Malawi

Combine the 'Lake of Stars' with Malawi's remarkable scenery, wildlife and the most friendly of people.

BEST TIME TO VISIT

All year round

Overview

Malawi is known as the ‘Warm Heart of Africa’. For many years, it was known more for its glorious scenery and the almost uncanny rich blues of the sparkling lake. It may not have been as game-rich as neighbouring  African countries in the past, but the involvement of the African Parks NGO has revived the wildlife reserves. Malawi is now once again home to all the Big Five game animals.

Add in its marvellously friendly and laid-back people, superb flora and the beaches of Lake Malawi and you have a less well-known gem. So if you enjoy combining a safari with some relaxation beach. And if you like to meet the local people in an uncontrived way, then a Malawi holiday could be perfect for you.

This small sliver of a country is dominated by Lake Malawi, the most appealing of the great lakes of Africa. Indeed the ‘lake of stars’ is three quarters of the length of Malawi. Its crystal clear waters are teeming with colourful fish. (Lake Malawi is one of the most popular freshwater scuba diving locations in the world!) Plus its sandy beaches are a popular spot for relaxing after a Malawi safari.

Further south are the main wildlife reserves, the scenic Liwonde National Park – with its large herds of elephant – and the revitalized Majete Game Reserve, rich in magificent sable. In the southern lowlands are the tea plantations of Satemwe. Rising above them are the peaks of Mount Mulanje and the Zomba Plateau with hiking, mountain biking and walking trails on offer.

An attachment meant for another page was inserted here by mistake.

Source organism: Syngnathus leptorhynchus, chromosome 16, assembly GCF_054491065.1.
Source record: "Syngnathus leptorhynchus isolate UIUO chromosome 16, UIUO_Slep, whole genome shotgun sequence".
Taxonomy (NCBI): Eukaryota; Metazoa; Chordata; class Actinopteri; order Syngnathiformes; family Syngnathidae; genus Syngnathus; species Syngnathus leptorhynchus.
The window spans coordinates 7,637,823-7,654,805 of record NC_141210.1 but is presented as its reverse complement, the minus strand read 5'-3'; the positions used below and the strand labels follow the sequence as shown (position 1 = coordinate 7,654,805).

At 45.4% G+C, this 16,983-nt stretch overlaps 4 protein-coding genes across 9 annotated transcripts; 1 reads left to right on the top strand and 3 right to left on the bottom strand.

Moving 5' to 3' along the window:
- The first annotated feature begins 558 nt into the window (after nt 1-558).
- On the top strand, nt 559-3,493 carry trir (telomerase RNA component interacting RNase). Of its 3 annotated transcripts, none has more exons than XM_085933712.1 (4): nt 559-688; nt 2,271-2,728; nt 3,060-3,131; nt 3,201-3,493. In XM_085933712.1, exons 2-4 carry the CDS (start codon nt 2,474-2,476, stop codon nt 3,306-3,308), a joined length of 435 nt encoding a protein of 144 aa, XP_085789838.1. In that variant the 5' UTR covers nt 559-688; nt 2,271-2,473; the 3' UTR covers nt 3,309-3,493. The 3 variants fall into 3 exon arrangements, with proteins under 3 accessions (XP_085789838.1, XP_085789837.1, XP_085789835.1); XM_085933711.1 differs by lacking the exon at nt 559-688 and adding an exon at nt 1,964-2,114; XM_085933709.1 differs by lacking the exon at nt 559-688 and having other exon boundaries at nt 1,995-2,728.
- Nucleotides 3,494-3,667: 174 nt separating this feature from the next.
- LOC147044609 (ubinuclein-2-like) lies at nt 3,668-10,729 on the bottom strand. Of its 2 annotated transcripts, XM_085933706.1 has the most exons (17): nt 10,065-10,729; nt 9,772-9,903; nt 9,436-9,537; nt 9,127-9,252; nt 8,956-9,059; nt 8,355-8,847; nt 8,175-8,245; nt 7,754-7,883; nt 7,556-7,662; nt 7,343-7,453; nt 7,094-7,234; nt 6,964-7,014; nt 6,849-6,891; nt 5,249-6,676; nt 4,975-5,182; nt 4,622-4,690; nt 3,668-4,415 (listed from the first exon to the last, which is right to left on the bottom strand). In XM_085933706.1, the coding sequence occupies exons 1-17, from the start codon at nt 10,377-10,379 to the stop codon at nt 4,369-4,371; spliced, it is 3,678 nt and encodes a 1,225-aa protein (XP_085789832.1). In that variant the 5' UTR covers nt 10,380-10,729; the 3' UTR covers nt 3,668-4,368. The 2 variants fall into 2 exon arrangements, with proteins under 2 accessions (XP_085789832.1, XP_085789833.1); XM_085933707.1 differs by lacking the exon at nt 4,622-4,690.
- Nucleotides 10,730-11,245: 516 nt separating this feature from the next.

Travel within Malawi is relatively easy. Most of our clients use road transfers between Lake Malawi, Liwonde, Majete and the capital city of Lilongwe ( or Blantyre.) Light aircraft charters allow access to more remote destinations such as the Nyika plateau and Likoma Island.

Finally if you enjoy being active with bush walks, mountain biking or horse-riding all on offer, then try out one of our tailor-made Malawi holiday packages.

Features

Why you may love it

  • Known as the ‘Warm Heart of Africa’ with friendly and laid-back people
  • Luxurious sandy beaches
  • Lake Malawi is one of the most popular freshwater scuba diving locations in the world
  • Experience authentic African culture and local people
  • Superb flora and bird-life

Explore the Malawi map

When to visit Malawi

December to March

Rainy Summer Season

As with most southern African countries, Malawi has a hot and rainy summer season from mid November to early April.
AVG RAINFALL 203mm
MAX TEMP 28 ℃ / 83 ℉
MIN TEMP 18 ℃ / 64 ℉

April & May

Dry season

This is a transitional period when the rain tapers off and the dry season starts. However the daytime temperatures stay warm at 25-26C
AVG RAINFALL 118mm
MAX TEMP 28 ℃ / 83 ℉
MIN TEMP 18 ℃ / 64 ℉

June to August

Cooler Season

This is noticeably cooler, given the overall altitude of Malawi (ranging from 500-1100 for the main destinations) averaging a max of 23C with cold nights, especially on the plateau away from Lake Malawi
AVG RAINFALL 8mm
MAX TEMP 24 ℃ / 76 ℉
MIN TEMP 13 ℃ / 55 ℉

September to November

Summer Season

Temperatures rise steadily from mid August onwards becoming seriously hot in October to November (max 32c with high humidity) just prior to the start of summer rains.
AVG RAINFALL 34mm
MAX TEMP 31 ℃ / 72 ℉
MIN TEMP 19 ℃ / 66 ℉

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Mumbo Island Camp review, Lake Malawi

I love to be close to nature, in a wild and remote place, but I also like a bit of comfort. Mumbo Island Lodge is one of those special places in Africa which offer just the right balance between rusticity and comfort. Mumbo Island on Lake Malawi is one such place.